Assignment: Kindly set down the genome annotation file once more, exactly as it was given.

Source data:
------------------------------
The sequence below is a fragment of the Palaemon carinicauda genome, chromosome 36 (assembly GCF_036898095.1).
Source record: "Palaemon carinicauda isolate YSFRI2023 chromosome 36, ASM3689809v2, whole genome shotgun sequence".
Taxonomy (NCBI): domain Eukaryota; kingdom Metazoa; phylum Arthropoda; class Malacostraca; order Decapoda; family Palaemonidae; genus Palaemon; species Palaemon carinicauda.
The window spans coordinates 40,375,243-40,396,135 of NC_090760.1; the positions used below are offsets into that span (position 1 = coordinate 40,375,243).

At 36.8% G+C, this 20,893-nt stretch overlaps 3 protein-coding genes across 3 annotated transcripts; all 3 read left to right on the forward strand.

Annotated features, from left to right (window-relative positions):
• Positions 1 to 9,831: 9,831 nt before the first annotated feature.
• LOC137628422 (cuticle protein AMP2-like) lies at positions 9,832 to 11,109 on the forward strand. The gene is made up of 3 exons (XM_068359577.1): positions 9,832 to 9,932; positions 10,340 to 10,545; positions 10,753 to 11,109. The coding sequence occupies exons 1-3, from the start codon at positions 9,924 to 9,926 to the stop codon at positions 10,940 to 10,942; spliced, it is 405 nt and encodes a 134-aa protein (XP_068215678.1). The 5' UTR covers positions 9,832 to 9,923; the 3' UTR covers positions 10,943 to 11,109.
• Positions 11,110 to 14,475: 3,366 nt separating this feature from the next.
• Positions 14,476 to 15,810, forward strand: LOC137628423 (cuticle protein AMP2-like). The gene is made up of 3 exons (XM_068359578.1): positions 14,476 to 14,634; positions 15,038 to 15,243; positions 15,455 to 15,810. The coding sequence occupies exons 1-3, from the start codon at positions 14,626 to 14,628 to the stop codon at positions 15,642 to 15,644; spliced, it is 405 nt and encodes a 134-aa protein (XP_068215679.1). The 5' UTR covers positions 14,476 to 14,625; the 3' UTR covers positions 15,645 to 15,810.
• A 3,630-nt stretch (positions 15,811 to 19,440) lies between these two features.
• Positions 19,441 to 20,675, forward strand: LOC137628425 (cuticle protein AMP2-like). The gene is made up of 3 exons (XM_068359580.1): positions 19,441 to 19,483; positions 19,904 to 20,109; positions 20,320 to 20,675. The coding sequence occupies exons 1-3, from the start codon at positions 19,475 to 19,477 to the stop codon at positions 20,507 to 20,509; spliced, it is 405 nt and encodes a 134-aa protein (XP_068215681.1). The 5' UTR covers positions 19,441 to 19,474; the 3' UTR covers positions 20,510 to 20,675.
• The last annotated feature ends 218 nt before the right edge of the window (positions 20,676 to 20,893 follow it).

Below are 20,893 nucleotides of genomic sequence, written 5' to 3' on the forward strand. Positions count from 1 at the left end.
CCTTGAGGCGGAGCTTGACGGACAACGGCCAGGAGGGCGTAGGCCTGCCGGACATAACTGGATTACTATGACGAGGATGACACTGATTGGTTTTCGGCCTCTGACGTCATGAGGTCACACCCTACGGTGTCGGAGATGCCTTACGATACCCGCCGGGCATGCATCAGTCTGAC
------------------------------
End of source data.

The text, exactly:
The sequence below is a fragment of the Palaemon carinicauda genome, chromosome 36 (assembly GCF_036898095.1).
Source record: "Palaemon carinicauda isolate YSFRI2023 chromosome 36, ASM3689809v2, whole genome shotgun sequence".
Taxonomy (NCBI): domain Eukaryota; kingdom Metazoa; phylum Arthropoda; class Malacostraca; order Decapoda; family Palaemonidae; genus Palaemon; species Palaemon carinicauda.
The window spans coordinates 40,375,243-40,396,135 of NC_090760.1; the positions used below are offsets into that span (position 1 = coordinate 40,375,243).

At 36.8% G+C, this 20,893-nt stretch overlaps 3 protein-coding genes across 3 annotated transcripts; all 3 read left to right on the forward strand.

Annotated features, from left to right (window-relative positions):
• Positions 1 to 9,831: 9,831 nt before the first annotated feature.
• LOC137628422 (cuticle protein AMP2-like) lies at positions 9,832 to 11,109 on the forward strand. The gene is made up of 3 exons (XM_068359577.1): positions 9,832 to 9,932; positions 10,340 to 10,545; positions 10,753 to 11,109. The coding sequence occupies exons 1-3, from the start codon at positions 9,924 to 9,926 to the stop codon at positions 10,940 to 10,942; spliced, it is 405 nt and encodes a 134-aa protein (XP_068215678.1). The 5' UTR covers positions 9,832 to 9,923; the 3' UTR covers positions 10,943 to 11,109.
• Positions 11,110 to 14,475: 3,366 nt separating this feature from the next.
• Positions 14,476 to 15,810, forward strand: LOC137628423 (cuticle protein AMP2-like). The gene is made up of 3 exons (XM_068359578.1): positions 14,476 to 14,634; positions 15,038 to 15,243; positions 15,455 to 15,810. The coding sequence occupies exons 1-3, from the start codon at positions 14,626 to 14,628 to the stop codon at positions 15,642 to 15,644; spliced, it is 405 nt and encodes a 134-aa protein (XP_068215679.1). The 5' UTR covers positions 14,476 to 14,625; the 3' UTR covers positions 15,645 to 15,810.
• A 3,630-nt stretch (positions 15,811 to 19,440) lies between these two features.
• Positions 19,441 to 20,675, forward strand: LOC137628425 (cuticle protein AMP2-like). The gene is made up of 3 exons (XM_068359580.1): positions 19,441 to 19,483; positions 19,904 to 20,109; positions 20,320 to 20,675. The coding sequence occupies exons 1-3, from the start codon at positions 19,475 to 19,477 to the stop codon at positions 20,507 to 20,509; spliced, it is 405 nt and encodes a 134-aa protein (XP_068215681.1). The 5' UTR covers positions 19,441 to 19,474; the 3' UTR covers positions 20,510 to 20,675.
• The last annotated feature ends 218 nt before the right edge of the window (positions 20,676 to 20,893 follow it).

Below are 20,893 nucleotides of genomic sequence, written 5' to 3' on the forward strand. Positions count from 1 at the left end.
CCTTGAGGCGGAGCTTGACGGACAACGGCCAGGAGGGCGTAGGCCTGCCGGACATAACTGGATTACTATGACGAGGATGACACTGATTGGTTTTCGGCCTCTGACGTCATGAGGTCACACCCTACGGTGTCGGAGATGCCTTACGATACCCGCCGGGCATGCATCAGTCTGAC